Of Rice and Ramen: Kitchen Sink Fried Rice – Choose your ingredients

Kitchen+sink+fried+rice+is+named+because+you+can+switch+around+ingredients%2C+putting+in+%E2%80%9Ceverything+but+the+kitchen+sink.%E2%80%9D+It%E2%80%99s+easy+to+make+using+any+ingredients+or+produce+you+already+have.+Photos+by+Ashley+Hung+%E2%80%9916.
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Of Rice and Ramen: Kitchen Sink Fried Rice – Choose your ingredients

Kitchen sink fried rice is named because you can switch around ingredients, putting in “everything but the kitchen sink.” It’s easy to make using any ingredients or produce you already have. Photos by Ashley Hung ’16.

Kitchen sink fried rice is named because you can switch around ingredients, putting in “everything but the kitchen sink.” It’s easy to make using any ingredients or produce you already have. Photos by Ashley Hung ’16.

Kitchen sink fried rice is named because you can switch around ingredients, putting in “everything but the kitchen sink.” It’s easy to make using any ingredients or produce you already have. Photos by Ashley Hung ’16.

Kitchen sink fried rice is named because you can switch around ingredients, putting in “everything but the kitchen sink.” It’s easy to make using any ingredients or produce you already have. Photos by Ashley Hung ’16.

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I’m calling this “kitchen sink” fried rice because you can put in anything you want and use as many ingredients as you want — everything but the kitchen sink. I like to make fried rice if I have a bunch of random things in the fridge. I always have onions, rice, and eggs on hand, so at worst, I have plain fried rice. For this recipe, I had potatoes, green onions and Chinese sausage, so I decided to go with a breakfast take on this quick dish. Feel free to switch up the ingredients according to what you have on hand or what you like. Other possibilities include ham, mushrooms, bean sprouts, carrots, peas or garlic cloves. Try making this more than once with different ingredients.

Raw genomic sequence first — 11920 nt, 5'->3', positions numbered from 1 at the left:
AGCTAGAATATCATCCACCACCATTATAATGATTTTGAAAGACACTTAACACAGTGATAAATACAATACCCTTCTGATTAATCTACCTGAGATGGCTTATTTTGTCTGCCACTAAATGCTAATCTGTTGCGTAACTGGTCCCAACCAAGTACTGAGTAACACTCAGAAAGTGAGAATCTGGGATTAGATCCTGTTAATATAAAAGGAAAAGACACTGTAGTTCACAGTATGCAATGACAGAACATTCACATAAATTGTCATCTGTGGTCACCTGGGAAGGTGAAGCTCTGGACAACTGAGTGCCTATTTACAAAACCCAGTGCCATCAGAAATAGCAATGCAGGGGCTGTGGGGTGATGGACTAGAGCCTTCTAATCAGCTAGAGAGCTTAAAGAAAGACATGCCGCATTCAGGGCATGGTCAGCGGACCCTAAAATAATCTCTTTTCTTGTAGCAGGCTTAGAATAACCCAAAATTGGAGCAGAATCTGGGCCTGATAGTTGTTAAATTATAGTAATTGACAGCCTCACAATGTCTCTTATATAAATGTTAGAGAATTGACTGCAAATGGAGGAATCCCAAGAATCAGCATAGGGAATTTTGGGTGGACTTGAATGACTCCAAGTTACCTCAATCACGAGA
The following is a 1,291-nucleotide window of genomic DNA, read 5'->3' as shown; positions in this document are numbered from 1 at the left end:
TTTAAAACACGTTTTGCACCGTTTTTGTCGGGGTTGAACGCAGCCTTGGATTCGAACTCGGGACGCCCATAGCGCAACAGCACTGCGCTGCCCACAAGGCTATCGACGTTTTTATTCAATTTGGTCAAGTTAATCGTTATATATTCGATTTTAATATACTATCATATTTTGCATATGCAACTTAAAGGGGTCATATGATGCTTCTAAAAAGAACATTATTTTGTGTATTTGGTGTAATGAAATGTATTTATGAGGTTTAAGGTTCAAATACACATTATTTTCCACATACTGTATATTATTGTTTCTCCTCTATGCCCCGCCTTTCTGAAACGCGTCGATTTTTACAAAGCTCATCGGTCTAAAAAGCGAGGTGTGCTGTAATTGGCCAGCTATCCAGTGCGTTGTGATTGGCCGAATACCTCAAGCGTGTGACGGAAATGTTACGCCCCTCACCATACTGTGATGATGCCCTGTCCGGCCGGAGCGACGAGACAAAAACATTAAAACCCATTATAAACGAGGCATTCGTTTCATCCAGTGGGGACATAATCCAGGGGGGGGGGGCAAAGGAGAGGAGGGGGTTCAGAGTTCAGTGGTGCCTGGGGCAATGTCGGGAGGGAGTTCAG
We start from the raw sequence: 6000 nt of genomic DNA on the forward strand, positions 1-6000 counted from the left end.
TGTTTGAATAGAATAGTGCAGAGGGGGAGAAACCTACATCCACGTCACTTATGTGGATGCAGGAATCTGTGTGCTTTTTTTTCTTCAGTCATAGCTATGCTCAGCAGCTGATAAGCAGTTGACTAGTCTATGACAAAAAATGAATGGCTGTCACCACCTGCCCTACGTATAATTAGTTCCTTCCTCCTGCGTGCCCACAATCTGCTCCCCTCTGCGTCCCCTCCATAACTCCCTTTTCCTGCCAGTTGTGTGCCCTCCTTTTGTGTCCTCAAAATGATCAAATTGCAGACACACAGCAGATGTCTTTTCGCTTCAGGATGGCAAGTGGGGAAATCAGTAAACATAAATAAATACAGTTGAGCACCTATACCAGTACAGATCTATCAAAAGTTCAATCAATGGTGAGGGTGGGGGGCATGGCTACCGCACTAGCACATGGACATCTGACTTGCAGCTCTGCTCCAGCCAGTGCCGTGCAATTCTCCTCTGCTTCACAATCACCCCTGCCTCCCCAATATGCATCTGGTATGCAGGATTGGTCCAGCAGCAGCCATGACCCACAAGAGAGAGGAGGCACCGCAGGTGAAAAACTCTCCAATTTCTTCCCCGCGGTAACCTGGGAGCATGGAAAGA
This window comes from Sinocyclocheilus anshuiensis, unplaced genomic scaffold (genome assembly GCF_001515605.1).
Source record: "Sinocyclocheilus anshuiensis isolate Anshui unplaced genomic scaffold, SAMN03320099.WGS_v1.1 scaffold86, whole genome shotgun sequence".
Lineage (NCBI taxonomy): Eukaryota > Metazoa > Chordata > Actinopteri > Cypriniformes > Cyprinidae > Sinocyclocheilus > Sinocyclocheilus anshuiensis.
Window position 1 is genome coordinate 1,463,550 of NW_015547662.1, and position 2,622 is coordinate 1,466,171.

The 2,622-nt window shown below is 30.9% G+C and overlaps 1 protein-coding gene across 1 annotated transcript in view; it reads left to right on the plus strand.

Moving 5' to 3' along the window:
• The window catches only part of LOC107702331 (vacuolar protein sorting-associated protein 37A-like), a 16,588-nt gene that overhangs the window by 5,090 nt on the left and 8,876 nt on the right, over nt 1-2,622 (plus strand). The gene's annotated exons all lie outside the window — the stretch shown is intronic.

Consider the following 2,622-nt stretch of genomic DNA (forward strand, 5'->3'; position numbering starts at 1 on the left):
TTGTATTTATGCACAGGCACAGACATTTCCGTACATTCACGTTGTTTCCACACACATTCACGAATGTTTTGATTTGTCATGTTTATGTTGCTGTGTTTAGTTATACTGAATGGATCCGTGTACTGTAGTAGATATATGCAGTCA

In Chinese, fried rice is called chao fan, literally stir-fried rice. Chao means to stir while cooking, which is what you have to do to cook the rice evenly.


Ingredients

  • 1 egg
  • 1/4 cup diced onion
  • 1 link Chinese sausage (cut on diagonal into 1 cm slices)
  • 3 jalapeno slices (to taste)
  • 1 stalk green onion, cut on diagonal into 1/2 cm pieces
  • 1 small potato, peeled and diced into 1 cm cubes
  • 3 cups cooked white rice
  • 2 – 3 tbsp. vegetable oil
  • 2 tsp. soy sauce
  • salt and white pepper
  • sesame oil (optional)

Directions

  • Scramble the egg in a bowl by itself.
  • Heat oil in a 10’’ or larger skillet (or wok) over medium-high heat.
  • Add the scrambled egg and cook until it is mostly done, as much as you would cook an omelet before flipping. Take it out and put it back in the bowl.
  • Add onions, jalapenos and potatoes to the skillet and cook while stirring. Salt the vegetables. Let the potatoes cook until they are soft and start to form a golden brown crisp on the outside.
  • Add the cooked rice and start stirring! I like to alternate stirring for one minute and letting the rice cook for one minute. Do this twice then add a drizzle of soy sauce. In traditional Chinese cooking, soy sauce is used more for color than flavor — you can compensate saltiness with actual salt. Do the stir – cook method once more.
  • Add the eggs and green onions, salt and pepper and give it a final couple of stir — cooks. If you are feeling up to it, add a drizzle (maybe 1/2 tsp) of sesame oil for an additional layer of fragrance.

Serves 1-2. 20 minutes prep.